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The hard part is pinning down the cause of a successful startup. Most people just point at highly visible things, and make a claim like "StartupX is successful because the founders worked extremely hard, the office culture was well-developed, and there were lots of team building activities." The problem is that this ignores the 5,000 other startups that did all those same things, but failed. Perhaps it turns out that StartupX really succeeded because they had a sales guy with lots of good connections, etc.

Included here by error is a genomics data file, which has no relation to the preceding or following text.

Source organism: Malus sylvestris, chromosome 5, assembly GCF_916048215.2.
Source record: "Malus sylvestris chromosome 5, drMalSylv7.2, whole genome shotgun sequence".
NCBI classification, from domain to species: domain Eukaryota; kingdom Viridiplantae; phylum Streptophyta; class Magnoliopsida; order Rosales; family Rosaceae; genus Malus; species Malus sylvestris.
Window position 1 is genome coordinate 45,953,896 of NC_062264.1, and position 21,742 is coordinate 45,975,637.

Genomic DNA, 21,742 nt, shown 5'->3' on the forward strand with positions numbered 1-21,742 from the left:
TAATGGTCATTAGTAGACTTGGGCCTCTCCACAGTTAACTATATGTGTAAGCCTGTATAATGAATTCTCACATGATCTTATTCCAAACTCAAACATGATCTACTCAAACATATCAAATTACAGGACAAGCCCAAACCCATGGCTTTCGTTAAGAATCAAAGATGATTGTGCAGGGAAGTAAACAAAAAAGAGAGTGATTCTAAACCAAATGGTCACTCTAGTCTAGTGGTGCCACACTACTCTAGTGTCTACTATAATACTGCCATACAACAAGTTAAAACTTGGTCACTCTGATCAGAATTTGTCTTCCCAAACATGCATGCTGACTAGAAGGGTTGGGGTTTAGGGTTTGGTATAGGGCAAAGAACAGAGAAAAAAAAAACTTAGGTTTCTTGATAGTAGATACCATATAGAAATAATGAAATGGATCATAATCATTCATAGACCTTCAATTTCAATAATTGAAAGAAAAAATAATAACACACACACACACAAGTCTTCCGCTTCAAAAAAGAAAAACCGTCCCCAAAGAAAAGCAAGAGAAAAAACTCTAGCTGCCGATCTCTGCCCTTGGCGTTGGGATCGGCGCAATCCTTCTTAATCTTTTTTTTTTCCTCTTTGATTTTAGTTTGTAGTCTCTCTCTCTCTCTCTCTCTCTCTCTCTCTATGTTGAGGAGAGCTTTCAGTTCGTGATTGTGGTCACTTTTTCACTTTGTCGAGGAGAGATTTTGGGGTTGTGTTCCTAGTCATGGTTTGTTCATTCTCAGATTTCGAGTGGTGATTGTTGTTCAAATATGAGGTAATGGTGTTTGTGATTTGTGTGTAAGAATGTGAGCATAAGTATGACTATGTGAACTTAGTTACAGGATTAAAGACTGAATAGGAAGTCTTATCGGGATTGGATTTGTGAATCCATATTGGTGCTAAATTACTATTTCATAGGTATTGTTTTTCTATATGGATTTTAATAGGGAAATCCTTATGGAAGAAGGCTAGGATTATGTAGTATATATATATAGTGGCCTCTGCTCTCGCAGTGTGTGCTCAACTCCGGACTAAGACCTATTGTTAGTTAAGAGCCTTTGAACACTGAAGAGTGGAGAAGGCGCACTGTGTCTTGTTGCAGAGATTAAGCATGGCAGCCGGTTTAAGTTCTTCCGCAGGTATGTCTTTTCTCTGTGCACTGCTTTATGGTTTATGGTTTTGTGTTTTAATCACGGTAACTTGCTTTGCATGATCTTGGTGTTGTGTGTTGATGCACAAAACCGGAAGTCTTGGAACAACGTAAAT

You have a good point here.

More prevalent in the financial industry, you have a lot of successful retirees who hold talks and write books what kind of tea they drank. Statistically nobody beats the market, so these people had very likely just luck.

Causation is not relation, everybody knows that. But it is damn hard to figure out what and often the people themselves are biased. I would say a big percentage of tips you get this way are totally useless, but to figure out which one of them depends on your judgement.

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